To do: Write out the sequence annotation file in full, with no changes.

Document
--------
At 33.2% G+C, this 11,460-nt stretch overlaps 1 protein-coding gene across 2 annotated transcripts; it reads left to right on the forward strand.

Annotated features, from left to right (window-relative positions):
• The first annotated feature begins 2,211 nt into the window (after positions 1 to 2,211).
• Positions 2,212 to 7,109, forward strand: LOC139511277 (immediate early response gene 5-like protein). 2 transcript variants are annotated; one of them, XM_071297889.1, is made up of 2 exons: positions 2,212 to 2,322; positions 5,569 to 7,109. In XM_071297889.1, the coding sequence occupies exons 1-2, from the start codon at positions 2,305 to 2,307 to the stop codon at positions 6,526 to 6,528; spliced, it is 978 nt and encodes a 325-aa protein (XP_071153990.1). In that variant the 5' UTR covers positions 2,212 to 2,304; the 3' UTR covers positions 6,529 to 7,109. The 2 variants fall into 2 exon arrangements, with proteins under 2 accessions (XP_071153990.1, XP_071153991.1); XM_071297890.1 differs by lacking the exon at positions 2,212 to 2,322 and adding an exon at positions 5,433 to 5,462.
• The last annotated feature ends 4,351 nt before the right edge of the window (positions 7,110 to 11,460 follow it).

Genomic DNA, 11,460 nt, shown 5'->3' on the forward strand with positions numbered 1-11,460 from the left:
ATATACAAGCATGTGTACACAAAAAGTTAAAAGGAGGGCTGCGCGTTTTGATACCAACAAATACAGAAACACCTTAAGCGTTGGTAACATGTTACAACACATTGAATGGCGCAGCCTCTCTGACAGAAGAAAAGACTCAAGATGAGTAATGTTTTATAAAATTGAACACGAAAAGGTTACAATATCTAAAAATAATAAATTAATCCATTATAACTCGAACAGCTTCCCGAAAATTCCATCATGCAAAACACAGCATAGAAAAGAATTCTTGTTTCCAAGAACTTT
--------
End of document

At 33.2% G+C, this 11,460-nt stretch overlaps 1 protein-coding gene across 2 annotated transcripts; it reads left to right on the forward strand.

Annotated features, from left to right (window-relative positions):
• The first annotated feature begins 2,211 nt into the window (after positions 1 to 2,211).
• Positions 2,212 to 7,109, forward strand: LOC139511277 (immediate early response gene 5-like protein). 2 transcript variants are annotated; one of them, XM_071297889.1, is made up of 2 exons: positions 2,212 to 2,322; positions 5,569 to 7,109. In XM_071297889.1, the coding sequence occupies exons 1-2, from the start codon at positions 2,305 to 2,307 to the stop codon at positions 6,526 to 6,528; spliced, it is 978 nt and encodes a 325-aa protein (XP_071153990.1). In that variant the 5' UTR covers positions 2,212 to 2,304; the 3' UTR covers positions 6,529 to 7,109. The 2 variants fall into 2 exon arrangements, with proteins under 2 accessions (XP_071153990.1, XP_071153991.1); XM_071297890.1 differs by lacking the exon at positions 2,212 to 2,322 and adding an exon at positions 5,433 to 5,462.
• The last annotated feature ends 4,351 nt before the right edge of the window (positions 7,110 to 11,460 follow it).

Genomic DNA, 11,460 nt, shown 5'->3' on the forward strand with positions numbered 1-11,460 from the left:
ATATACAAGCATGTGTACACAAAAAGTTAAAAGGAGGGCTGCGCGTTTTGATACCAACAAATACAGAAACACCTTAAGCGTTGGTAACATGTTACAACACATTGAATGGCGCAGCCTCTCTGACAGAAGAAAAGACTCAAGATGAGTAATGTTTTATAAAATTGAACACGAAAAGGTTACAATATCTAAAAATAATAAATTAATCCATTATAACTCGAACAGCTTCCCGAAAATTCCATCATGCAAAACACAGCATAGAAAAGAATTCTTGTTTCCAAGAACTTT